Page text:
If you’re heading overseas, you may think that all you need for a successful trip besides a fully stocked suitcase is a valid passport, but that may not be the case. Many countries require you to obtain a travel visa whether you’re traveling for business, studying abroad or even for a short tourist stay.
But what exactly is a visa and how do you go about getting one? Here are some of the most common questions asked about visas, and a little bit of background to help you determine whether or not a visa is necessary for your next trip abroad:
What is a visa?
A visa is a stamp or sticker placed by officials of a foreign country on a passport that allows the traveler to enter and exit that country, usually within a specified timeframe.
How is a visa different than a passport?
A visa is technically a supplement to a passport, since both are necessary in the instances where a visa is required. A visa specifies the reason why a person may be staying in the country, such as for work purposes or a study abroad program, as well as the specific time frame travel will be occurring.
How many types of visas are there?
There are over 270 countries that offer travel visas and thousands of different types of visas available based upon country, type of visit and length of visit. Some of the most common types of visas are:
Tourist/Visitor Visa – Tourist visas are required by the host country to allow people to enter the country for visiting purposes. Regulations vary by country; read on for steps to obtain country-specific visa requirements.
Business Visa – A business visa is required for those conducting short business visits or attending conferences in the host country. Unlike a work visa, business visas typically refer to a traveler working for a company that is not located in the host country.
Work/Employment Visa – A work or employment visa is meant for a person legally working in a foreign country and being paid by a company in that country.
Student Visa – Student visas are necessary for a person taking part in studies abroad and who will be returning to their home country afterward.
How can I tell if I need a visa?
Visit the US Department of State to research the need for a visa at least two or three months before your departure date. The International Travel section will allow you to select the specific country you are traveling to and review the U.S. Department of State information for that country. After selecting your destination, be sure to read “Entry/Exit Requirements” section as this will provide additional information, including whether a visa is required. VisaCentral.com is also a convenient website that will confirm whether or not you will need a visa after entering a bit of information about your travel plans. You can also visit your host country’s embassy website for additional information on rules and regulations pertaining to visas.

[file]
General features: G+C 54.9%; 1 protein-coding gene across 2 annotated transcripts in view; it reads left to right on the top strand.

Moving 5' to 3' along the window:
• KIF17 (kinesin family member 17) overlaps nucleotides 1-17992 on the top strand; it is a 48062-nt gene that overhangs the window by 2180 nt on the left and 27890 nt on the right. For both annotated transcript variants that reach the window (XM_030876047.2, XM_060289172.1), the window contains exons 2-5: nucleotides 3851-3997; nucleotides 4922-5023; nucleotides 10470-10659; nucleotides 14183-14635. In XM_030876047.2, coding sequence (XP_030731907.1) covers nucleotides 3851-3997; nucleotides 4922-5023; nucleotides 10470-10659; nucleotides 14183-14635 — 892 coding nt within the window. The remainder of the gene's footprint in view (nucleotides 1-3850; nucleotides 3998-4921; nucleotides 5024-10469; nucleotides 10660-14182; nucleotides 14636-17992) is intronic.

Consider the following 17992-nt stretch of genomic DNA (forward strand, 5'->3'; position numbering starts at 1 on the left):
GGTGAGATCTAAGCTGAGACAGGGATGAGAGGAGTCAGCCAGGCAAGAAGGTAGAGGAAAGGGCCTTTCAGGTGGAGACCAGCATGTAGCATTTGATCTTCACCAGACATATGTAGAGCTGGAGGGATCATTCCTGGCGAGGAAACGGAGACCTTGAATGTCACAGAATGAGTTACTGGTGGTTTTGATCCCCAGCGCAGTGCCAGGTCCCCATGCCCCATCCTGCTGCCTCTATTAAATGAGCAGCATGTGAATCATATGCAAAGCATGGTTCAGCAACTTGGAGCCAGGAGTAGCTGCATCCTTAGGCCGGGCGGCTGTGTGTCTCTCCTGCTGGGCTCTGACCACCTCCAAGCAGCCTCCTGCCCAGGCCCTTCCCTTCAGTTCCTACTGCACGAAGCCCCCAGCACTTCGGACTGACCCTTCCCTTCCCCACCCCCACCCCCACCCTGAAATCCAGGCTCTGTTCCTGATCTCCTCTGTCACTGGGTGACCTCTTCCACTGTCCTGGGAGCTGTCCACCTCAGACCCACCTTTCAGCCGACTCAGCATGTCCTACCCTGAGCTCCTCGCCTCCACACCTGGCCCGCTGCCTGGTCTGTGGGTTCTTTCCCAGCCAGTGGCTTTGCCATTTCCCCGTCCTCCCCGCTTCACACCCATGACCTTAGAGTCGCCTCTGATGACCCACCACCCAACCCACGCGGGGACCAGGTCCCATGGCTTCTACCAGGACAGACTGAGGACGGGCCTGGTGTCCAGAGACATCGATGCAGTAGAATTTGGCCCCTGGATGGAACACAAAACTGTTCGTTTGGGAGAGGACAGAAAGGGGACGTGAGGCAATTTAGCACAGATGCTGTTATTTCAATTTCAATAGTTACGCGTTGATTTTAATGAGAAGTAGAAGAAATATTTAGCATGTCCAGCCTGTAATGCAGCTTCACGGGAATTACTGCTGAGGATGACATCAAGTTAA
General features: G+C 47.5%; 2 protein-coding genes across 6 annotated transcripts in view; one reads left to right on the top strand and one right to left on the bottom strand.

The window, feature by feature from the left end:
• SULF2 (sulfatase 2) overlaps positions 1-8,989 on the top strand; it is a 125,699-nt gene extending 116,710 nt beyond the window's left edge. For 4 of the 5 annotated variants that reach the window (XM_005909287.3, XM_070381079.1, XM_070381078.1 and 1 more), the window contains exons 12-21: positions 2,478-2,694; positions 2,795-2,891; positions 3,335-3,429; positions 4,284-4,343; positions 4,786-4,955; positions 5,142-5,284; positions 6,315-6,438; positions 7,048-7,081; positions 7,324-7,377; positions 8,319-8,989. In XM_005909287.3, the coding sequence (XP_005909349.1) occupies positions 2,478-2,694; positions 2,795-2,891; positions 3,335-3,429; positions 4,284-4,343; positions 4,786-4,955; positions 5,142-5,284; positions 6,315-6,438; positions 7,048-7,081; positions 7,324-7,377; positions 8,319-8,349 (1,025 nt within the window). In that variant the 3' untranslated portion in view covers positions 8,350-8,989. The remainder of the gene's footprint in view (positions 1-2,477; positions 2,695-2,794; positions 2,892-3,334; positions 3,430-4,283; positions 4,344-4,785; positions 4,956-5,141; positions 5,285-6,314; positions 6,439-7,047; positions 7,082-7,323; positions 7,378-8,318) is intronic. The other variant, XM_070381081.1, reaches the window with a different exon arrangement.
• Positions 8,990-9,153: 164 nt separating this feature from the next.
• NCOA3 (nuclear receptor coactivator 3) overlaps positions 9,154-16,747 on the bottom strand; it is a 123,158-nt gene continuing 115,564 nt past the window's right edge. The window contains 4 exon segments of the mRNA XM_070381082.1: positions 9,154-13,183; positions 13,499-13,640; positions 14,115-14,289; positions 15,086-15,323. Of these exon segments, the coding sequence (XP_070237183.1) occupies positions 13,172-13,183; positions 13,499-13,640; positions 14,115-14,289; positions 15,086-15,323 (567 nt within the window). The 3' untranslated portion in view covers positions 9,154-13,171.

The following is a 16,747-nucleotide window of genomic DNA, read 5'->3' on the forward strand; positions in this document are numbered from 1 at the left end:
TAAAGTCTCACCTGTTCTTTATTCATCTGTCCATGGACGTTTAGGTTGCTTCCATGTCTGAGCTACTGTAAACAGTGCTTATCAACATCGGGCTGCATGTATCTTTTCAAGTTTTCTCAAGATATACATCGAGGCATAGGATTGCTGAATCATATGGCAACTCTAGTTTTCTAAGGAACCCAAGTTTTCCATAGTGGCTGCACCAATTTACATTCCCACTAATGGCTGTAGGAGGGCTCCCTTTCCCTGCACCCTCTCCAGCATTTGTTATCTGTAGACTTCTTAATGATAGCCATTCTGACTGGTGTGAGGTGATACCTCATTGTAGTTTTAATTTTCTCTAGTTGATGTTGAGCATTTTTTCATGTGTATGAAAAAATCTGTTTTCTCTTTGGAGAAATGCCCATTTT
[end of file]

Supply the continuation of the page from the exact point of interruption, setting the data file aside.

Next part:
How do I apply for a visa?
Many countries, such as Australia, Vietnam and Turkey, allow you to directly download a visa application from their embassy’s website. Visit here for a list of U.S. Embassy and Consulate websites. The application will likely require you to submit additional documentation, such as a valid passport, a current passport photo and processing fees, along with your application. Some countries, such as New Zealand, also require proof that you plan to leave the country (such as copies of return travel tickets). Your completed application and accompanying documents will then need to be mailed to the appropriate embassy of the country you will be traveling to; the embassies are typically located in Washington, DC.
How long does it take for a visa to be sent to me?
Obtaining a visa on your own, including mailing the materials and application to your local consulate, the visa processing, and the mailing of your passport back to you, typically takes several weeks. Depending on the type of visa, things could take a bit longer. For example, work visas can take up a couple of months to process! Of course, timing varies depending on your destination’s processing standards. There are also institutions, such as VisaHQ.com, that will conveniently process your visa for you for a fee, and all you have to do is complete an electronic application and provide the required accompanying documents.
If you need a visa quicker than your destination’s embassy or consulate can get it to you, ask your travel assistance provider for recommendations on a reputable third party vendor that specializes in expedited passports and visas.
Now that you have some background on travel visas and how to apply for one, stay tuned for a profile on popular visa destinations and the specific requirements for those countries.